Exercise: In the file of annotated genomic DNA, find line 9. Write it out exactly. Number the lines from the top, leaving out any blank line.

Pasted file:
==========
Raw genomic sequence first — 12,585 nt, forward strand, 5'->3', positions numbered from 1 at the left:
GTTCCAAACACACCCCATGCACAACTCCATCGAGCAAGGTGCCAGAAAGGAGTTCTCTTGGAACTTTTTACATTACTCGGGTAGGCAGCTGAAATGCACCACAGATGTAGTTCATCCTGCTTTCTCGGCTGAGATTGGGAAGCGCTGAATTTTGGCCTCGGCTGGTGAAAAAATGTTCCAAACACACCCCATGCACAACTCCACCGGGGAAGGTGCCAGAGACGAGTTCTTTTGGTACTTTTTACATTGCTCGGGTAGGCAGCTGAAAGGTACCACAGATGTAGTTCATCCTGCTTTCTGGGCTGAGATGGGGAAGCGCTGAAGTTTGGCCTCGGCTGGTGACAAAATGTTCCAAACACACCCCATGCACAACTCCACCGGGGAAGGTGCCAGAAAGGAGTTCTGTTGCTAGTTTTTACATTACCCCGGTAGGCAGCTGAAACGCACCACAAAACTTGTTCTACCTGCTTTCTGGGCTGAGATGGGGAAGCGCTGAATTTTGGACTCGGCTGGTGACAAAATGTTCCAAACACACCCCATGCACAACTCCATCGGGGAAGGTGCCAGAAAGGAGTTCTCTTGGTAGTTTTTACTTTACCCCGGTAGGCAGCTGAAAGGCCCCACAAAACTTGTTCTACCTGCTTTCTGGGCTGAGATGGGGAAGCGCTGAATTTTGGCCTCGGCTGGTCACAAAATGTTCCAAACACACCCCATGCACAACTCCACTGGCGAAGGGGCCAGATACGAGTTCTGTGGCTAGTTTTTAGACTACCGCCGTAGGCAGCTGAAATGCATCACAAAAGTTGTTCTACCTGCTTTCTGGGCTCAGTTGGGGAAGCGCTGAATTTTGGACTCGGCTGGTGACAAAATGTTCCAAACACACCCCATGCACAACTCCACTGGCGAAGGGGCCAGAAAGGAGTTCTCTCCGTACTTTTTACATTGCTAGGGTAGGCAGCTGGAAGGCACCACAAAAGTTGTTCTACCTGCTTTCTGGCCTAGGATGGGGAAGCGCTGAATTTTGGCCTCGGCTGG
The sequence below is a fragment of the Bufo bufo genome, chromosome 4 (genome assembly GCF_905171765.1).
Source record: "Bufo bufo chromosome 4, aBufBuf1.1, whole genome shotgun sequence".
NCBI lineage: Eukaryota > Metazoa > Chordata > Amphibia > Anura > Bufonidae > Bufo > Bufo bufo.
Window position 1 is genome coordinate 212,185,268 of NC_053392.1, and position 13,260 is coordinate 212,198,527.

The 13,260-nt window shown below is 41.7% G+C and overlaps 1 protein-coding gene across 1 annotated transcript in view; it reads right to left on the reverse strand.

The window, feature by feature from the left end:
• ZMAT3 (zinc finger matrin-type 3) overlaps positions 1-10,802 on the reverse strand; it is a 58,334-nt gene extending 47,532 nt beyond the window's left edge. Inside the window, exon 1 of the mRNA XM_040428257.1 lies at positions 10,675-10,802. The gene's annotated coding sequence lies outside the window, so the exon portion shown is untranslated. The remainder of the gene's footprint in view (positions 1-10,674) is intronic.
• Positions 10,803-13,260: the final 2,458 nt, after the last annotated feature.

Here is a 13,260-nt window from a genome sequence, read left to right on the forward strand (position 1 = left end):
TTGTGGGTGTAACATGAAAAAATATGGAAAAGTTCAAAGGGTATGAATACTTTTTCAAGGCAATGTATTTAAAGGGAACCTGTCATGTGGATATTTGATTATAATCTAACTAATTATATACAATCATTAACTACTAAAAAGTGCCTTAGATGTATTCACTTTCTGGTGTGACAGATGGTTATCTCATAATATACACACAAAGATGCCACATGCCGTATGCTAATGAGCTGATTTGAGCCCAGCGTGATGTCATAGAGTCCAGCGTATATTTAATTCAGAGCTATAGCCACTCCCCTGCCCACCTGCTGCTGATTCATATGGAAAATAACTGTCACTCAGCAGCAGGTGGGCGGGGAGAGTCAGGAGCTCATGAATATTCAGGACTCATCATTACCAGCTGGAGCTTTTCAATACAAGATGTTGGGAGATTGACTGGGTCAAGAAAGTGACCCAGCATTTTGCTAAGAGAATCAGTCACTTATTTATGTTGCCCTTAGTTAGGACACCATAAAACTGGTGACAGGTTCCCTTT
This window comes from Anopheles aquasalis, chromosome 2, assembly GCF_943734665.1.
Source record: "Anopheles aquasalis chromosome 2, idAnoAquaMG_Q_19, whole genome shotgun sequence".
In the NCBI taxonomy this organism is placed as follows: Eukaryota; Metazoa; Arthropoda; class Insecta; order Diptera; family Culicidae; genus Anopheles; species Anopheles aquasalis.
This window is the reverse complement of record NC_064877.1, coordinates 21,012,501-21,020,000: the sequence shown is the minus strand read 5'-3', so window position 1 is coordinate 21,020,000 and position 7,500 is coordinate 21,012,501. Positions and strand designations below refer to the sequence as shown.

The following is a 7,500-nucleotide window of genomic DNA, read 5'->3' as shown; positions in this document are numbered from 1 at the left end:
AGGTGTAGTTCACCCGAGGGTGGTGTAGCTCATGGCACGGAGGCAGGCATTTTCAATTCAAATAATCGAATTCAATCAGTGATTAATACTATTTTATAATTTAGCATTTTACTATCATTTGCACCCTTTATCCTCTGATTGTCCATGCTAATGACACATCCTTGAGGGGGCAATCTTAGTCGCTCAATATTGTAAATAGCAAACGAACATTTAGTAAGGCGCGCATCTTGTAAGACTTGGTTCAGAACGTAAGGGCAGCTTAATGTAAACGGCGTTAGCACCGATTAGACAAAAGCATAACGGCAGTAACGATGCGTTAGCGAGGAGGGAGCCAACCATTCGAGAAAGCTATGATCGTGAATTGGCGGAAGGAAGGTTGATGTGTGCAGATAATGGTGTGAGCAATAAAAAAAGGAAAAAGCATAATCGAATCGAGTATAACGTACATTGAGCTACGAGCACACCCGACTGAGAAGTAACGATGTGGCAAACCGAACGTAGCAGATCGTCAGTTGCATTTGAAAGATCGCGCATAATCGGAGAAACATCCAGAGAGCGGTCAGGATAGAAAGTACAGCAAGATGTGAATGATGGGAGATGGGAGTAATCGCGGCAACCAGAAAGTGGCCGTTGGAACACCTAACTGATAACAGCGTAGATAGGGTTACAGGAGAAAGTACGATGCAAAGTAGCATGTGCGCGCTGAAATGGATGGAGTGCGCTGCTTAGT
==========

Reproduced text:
• ZMAT3 (zinc finger matrin-type 3) overlaps positions 1-10,802 on the reverse strand; it is a 58,334-nt gene extending 47,532 nt beyond the window's left edge. Inside the window, exon 1 of the mRNA XM_040428257.1 lies at positions 10,675-10,802. The gene's annotated coding sequence lies outside the window, so the exon portion shown is untranslated. The remainder of the gene's footprint in view (positions 1-10,674) is intronic.